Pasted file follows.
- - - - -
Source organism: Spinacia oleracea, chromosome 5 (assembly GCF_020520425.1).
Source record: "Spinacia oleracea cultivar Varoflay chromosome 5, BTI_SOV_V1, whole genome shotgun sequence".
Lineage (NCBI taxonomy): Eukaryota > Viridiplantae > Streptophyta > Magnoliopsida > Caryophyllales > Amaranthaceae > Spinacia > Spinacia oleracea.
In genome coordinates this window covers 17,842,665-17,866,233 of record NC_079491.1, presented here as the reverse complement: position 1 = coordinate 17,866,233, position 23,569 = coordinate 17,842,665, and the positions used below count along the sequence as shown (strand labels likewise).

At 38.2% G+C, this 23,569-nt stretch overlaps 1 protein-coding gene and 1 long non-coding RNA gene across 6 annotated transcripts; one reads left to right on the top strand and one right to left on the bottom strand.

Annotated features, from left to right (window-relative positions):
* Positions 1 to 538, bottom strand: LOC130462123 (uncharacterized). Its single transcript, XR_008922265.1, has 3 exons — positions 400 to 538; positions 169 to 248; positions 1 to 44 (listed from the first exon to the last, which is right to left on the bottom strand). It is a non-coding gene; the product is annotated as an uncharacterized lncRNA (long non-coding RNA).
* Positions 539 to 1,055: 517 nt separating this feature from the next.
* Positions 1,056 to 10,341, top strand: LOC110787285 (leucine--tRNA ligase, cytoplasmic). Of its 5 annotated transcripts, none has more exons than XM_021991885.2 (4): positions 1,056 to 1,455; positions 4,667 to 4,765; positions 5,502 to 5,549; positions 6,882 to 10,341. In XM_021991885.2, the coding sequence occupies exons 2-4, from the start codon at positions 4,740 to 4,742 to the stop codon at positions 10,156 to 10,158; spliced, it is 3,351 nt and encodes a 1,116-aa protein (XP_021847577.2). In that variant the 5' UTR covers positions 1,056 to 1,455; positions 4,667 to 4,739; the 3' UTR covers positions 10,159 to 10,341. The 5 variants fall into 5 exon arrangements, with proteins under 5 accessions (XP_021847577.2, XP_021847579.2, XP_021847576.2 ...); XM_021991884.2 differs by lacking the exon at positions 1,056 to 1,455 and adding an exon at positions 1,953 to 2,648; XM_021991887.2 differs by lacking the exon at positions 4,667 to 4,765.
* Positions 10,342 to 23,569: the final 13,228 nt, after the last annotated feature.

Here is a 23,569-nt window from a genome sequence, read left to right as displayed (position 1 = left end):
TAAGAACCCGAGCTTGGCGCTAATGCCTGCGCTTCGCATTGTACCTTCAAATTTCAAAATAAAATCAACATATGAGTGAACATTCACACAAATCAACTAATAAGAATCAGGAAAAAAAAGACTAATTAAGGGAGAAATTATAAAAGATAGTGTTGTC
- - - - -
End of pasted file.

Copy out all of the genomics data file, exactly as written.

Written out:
Source organism: Spinacia oleracea, chromosome 5 (assembly GCF_020520425.1).
Source record: "Spinacia oleracea cultivar Varoflay chromosome 5, BTI_SOV_V1, whole genome shotgun sequence".
Lineage (NCBI taxonomy): Eukaryota > Viridiplantae > Streptophyta > Magnoliopsida > Caryophyllales > Amaranthaceae > Spinacia > Spinacia oleracea.
In genome coordinates this window covers 17,842,665-17,866,233 of record NC_079491.1, presented here as the reverse complement: position 1 = coordinate 17,866,233, position 23,569 = coordinate 17,842,665, and the positions used below count along the sequence as shown (strand labels likewise).

At 38.2% G+C, this 23,569-nt stretch overlaps 1 protein-coding gene and 1 long non-coding RNA gene across 6 annotated transcripts; one reads left to right on the top strand and one right to left on the bottom strand.

Annotated features, from left to right (window-relative positions):
* Positions 1 to 538, bottom strand: LOC130462123 (uncharacterized). Its single transcript, XR_008922265.1, has 3 exons — positions 400 to 538; positions 169 to 248; positions 1 to 44 (listed from the first exon to the last, which is right to left on the bottom strand). It is a non-coding gene; the product is annotated as an uncharacterized lncRNA (long non-coding RNA).
* Positions 539 to 1,055: 517 nt separating this feature from the next.
* Positions 1,056 to 10,341, top strand: LOC110787285 (leucine--tRNA ligase, cytoplasmic). Of its 5 annotated transcripts, none has more exons than XM_021991885.2 (4): positions 1,056 to 1,455; positions 4,667 to 4,765; positions 5,502 to 5,549; positions 6,882 to 10,341. In XM_021991885.2, the coding sequence occupies exons 2-4, from the start codon at positions 4,740 to 4,742 to the stop codon at positions 10,156 to 10,158; spliced, it is 3,351 nt and encodes a 1,116-aa protein (XP_021847577.2). In that variant the 5' UTR covers positions 1,056 to 1,455; positions 4,667 to 4,739; the 3' UTR covers positions 10,159 to 10,341. The 5 variants fall into 5 exon arrangements, with proteins under 5 accessions (XP_021847577.2, XP_021847579.2, XP_021847576.2 ...); XM_021991884.2 differs by lacking the exon at positions 1,056 to 1,455 and adding an exon at positions 1,953 to 2,648; XM_021991887.2 differs by lacking the exon at positions 4,667 to 4,765.
* Positions 10,342 to 23,569: the final 13,228 nt, after the last annotated feature.

Here is a 23,569-nt window from a genome sequence, read left to right as displayed (position 1 = left end):
TAAGAACCCGAGCTTGGCGCTAATGCCTGCGCTTCGCATTGTACCTTCAAATTTCAAAATAAAATCAACATATGAGTGAACATTCACACAAATCAACTAATAAGAATCAGGAAAAAAAAGACTAATTAAGGGAGAAATTATAAAAGATAGTGTTGTC